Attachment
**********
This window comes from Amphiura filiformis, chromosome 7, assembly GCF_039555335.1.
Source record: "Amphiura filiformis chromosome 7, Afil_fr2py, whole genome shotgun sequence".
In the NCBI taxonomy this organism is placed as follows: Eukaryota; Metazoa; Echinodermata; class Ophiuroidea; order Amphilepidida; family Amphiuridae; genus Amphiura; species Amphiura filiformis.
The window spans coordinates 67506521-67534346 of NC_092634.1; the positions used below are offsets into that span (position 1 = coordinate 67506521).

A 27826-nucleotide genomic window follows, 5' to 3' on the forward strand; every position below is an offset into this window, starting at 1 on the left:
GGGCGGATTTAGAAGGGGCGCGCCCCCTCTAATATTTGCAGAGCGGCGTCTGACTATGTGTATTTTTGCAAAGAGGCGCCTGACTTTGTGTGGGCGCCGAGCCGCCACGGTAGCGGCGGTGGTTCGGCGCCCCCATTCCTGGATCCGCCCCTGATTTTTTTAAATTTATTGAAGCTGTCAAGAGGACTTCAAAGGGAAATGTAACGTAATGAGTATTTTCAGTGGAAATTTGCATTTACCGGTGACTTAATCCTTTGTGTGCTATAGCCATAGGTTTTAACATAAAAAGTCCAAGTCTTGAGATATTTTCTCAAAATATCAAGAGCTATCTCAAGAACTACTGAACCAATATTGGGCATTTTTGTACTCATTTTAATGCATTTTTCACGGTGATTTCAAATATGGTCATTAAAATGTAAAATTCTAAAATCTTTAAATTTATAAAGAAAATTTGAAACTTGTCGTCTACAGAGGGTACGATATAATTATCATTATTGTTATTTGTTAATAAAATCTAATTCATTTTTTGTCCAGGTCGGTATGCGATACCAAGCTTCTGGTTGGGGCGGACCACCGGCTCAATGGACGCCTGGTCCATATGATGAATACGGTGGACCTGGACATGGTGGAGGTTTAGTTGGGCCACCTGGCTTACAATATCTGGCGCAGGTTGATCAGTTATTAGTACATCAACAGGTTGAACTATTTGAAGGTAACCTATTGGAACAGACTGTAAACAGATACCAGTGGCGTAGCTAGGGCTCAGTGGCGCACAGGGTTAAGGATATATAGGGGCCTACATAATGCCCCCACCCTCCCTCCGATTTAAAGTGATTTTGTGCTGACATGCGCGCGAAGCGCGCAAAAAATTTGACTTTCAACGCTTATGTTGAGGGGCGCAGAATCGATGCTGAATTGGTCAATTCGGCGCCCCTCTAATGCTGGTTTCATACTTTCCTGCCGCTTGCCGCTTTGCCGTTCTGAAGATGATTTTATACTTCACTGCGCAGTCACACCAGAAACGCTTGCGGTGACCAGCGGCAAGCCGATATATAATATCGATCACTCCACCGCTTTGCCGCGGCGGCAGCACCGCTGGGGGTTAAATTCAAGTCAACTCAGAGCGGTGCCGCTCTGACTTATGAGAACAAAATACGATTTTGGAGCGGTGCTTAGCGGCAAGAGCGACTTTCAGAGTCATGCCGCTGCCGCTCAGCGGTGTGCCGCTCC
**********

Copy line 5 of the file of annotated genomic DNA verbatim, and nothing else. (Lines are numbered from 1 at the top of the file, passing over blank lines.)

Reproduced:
A 27826-nucleotide genomic window follows, 5' to 3' on the forward strand; every position below is an offset into this window, starting at 1 on the left: